WASHINGTON — The U.S. Department of Agriculture just released its monthly World Agriculture Supply and Demand Estimate, which included the first estimate of the 2008-2009 corn crop, the National Corn Growers Association noted.
USDA is projecting 86 million acres of corn will be planted this year, of which 78.8 million will be harvested. USDA also forecasts 153.8 bushels-per-acre yield, which is based on trend-line yields.
The estimate projects production of 12.1 billion bushels, 7 percent lower than the record 2007-2008 crop.
“The lower acreage number is based on USDA’s earlier forecast from the Prospective Plantings report, and it’s important to note that producers are in the field now planting corn to meet the market needs,” said National Corn Growers Association President Ron Litterer.
Revised crop acreage estimates are expected in June.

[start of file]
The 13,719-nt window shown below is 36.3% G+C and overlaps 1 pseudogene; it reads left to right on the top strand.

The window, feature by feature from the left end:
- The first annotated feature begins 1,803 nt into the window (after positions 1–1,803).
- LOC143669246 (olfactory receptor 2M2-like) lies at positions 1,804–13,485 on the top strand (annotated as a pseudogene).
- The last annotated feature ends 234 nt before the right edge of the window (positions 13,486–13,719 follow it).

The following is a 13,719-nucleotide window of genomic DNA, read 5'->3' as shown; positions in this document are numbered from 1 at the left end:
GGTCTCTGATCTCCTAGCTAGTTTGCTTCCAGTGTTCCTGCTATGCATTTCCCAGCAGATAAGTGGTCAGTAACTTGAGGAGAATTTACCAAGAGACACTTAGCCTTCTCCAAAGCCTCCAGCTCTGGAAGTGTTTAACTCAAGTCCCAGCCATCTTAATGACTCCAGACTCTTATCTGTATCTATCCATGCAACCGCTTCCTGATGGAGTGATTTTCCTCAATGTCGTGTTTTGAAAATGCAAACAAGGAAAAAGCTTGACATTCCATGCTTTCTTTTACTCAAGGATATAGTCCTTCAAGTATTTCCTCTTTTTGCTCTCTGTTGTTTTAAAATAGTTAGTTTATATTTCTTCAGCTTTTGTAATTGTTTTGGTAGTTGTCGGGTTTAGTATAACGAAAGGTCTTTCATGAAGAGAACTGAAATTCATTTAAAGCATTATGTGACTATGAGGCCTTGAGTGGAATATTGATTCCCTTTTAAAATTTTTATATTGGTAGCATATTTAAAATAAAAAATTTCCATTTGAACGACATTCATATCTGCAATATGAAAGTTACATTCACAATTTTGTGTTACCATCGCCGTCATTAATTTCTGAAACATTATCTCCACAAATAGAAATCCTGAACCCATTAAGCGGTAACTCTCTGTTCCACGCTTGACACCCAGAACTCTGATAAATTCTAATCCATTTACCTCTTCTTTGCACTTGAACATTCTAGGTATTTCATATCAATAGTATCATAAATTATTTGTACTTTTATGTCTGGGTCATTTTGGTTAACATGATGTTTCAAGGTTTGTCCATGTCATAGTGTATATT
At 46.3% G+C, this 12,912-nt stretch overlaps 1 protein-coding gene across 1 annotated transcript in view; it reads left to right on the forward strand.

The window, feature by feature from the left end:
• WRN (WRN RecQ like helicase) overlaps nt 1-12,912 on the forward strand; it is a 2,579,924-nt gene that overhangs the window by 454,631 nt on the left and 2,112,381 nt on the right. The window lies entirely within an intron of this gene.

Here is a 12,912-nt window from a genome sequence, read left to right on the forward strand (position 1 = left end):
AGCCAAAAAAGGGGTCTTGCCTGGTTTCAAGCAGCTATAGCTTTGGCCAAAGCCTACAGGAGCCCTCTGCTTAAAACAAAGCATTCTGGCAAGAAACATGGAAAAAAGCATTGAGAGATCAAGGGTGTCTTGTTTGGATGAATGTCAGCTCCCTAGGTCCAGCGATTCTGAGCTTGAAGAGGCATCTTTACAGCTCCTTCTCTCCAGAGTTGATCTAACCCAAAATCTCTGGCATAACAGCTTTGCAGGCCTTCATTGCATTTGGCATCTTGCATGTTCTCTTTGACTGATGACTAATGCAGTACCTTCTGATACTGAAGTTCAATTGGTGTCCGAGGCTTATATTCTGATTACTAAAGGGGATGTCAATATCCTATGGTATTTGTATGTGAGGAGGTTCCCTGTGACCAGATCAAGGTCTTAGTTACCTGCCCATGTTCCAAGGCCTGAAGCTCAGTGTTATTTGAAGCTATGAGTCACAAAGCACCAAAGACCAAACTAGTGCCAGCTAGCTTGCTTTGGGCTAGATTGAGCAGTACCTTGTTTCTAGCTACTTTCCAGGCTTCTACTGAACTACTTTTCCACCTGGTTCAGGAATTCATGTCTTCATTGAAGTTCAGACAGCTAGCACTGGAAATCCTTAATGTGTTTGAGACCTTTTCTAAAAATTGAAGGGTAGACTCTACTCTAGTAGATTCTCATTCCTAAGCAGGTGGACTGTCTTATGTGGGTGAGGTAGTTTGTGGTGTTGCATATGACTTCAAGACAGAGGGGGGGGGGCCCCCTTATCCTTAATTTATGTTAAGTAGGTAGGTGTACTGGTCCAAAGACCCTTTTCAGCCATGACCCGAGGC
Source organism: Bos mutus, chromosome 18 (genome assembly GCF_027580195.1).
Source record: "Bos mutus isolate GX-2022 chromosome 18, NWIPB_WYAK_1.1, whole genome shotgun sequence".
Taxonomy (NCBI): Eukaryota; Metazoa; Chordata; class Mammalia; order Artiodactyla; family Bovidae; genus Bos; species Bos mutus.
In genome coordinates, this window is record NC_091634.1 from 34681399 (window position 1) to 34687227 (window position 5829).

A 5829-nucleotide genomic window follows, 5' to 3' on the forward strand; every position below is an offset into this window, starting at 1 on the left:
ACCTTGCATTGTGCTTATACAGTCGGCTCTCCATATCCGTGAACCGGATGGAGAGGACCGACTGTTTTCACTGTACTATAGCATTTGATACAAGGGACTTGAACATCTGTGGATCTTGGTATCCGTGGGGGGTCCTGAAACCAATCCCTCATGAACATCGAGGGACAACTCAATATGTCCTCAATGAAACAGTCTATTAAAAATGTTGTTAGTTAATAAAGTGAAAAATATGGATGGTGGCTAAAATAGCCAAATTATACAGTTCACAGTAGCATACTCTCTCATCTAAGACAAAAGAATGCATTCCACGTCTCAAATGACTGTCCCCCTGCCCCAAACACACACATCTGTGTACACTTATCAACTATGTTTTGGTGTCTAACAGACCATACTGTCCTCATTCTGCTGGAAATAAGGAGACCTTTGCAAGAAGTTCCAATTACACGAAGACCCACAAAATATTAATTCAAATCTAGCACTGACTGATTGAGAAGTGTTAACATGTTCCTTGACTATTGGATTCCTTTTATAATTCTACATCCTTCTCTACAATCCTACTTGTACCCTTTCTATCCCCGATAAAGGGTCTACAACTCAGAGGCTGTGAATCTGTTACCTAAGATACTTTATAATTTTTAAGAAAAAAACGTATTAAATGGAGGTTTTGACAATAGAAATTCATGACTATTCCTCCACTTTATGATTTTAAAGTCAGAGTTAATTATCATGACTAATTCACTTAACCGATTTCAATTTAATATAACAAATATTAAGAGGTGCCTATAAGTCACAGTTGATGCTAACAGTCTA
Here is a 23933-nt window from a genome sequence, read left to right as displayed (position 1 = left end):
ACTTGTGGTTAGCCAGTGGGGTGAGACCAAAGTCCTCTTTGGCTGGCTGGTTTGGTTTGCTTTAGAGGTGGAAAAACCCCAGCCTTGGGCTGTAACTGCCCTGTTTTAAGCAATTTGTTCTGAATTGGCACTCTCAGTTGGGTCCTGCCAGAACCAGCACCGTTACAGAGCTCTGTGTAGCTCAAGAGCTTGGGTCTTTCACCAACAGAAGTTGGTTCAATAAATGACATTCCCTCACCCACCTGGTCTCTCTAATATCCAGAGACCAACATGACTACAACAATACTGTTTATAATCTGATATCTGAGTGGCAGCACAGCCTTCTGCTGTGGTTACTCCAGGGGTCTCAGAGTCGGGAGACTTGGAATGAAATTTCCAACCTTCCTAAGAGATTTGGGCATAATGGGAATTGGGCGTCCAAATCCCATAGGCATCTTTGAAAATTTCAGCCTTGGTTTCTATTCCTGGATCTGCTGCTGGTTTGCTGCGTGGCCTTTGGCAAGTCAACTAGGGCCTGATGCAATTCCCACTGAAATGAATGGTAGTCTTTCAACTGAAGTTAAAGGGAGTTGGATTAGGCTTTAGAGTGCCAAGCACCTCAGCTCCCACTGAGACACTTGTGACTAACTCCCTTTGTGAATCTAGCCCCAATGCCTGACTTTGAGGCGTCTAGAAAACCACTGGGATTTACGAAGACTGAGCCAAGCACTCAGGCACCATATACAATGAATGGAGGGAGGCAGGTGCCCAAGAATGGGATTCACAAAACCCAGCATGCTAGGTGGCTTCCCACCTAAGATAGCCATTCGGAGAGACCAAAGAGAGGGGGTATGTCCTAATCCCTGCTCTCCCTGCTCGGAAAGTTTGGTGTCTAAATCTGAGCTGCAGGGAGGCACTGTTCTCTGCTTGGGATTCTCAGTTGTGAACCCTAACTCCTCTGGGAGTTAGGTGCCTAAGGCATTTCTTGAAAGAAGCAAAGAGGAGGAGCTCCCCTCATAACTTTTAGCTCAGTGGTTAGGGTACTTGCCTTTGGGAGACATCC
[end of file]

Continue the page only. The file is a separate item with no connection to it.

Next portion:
On the demand side, USDA is projecting feed and residual use will decline to 5.3 billion bushels. Increased distillers dried grain feeding and substitution of other feedstuffs will compensate for a significant portion of the reduced corn usage, although a modest reduction in red meat production is also projected.
Exports to foreign markets are also projected to decline from the 2007-2008 record.
“We have seen corn farmers in other countries like Argentina, Brazil and South Africa have responded to higher commodity prices and expanded production,” said Litterer.
“This will increase the global supply of coarse grains ensuring continued availability for world markets.”
USDA projects ethanol production will continue to expand to meet U.S. fuel demand, but it noted that plant construction and expansion has begun to slow down.
Finally, based on these production and demand projections, USDA is forecasting a 763 million bushel carry-out for the coming crop. This is the amount of corn that will be left over at the end of next year after all uses have been met.
The USDA average price for corn next year is estimated at $5.50 per bushel, up from the current $4.25.